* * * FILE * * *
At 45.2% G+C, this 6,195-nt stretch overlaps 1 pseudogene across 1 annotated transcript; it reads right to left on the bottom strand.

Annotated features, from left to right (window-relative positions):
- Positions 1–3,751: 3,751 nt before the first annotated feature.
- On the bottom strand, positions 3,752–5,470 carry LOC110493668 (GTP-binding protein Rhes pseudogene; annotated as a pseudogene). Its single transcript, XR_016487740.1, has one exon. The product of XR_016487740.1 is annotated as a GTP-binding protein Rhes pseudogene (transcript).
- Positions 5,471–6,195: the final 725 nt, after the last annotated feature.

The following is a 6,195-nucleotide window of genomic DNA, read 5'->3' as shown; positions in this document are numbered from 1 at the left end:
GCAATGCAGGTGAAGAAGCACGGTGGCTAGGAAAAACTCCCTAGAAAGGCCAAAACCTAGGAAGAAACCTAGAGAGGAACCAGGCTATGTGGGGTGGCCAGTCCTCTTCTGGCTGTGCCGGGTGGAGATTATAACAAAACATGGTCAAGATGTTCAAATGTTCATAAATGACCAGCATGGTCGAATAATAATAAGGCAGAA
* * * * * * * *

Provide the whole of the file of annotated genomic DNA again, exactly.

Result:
At 45.2% G+C, this 6,195-nt stretch overlaps 1 pseudogene across 1 annotated transcript; it reads right to left on the bottom strand.

Annotated features, from left to right (window-relative positions):
- Positions 1–3,751: 3,751 nt before the first annotated feature.
- On the bottom strand, positions 3,752–5,470 carry LOC110493668 (GTP-binding protein Rhes pseudogene; annotated as a pseudogene). Its single transcript, XR_016487740.1, has one exon. The product of XR_016487740.1 is annotated as a GTP-binding protein Rhes pseudogene (transcript).
- Positions 5,471–6,195: the final 725 nt, after the last annotated feature.

The following is a 6,195-nucleotide window of genomic DNA, read 5'->3' as shown; positions in this document are numbered from 1 at the left end:
GCAATGCAGGTGAAGAAGCACGGTGGCTAGGAAAAACTCCCTAGAAAGGCCAAAACCTAGGAAGAAACCTAGAGAGGAACCAGGCTATGTGGGGTGGCCAGTCCTCTTCTGGCTGTGCCGGGTGGAGATTATAACAAAACATGGTCAAGATGTTCAAATGTTCATAAATGACCAGCATGGTCGAATAATAATAAGGCAGAA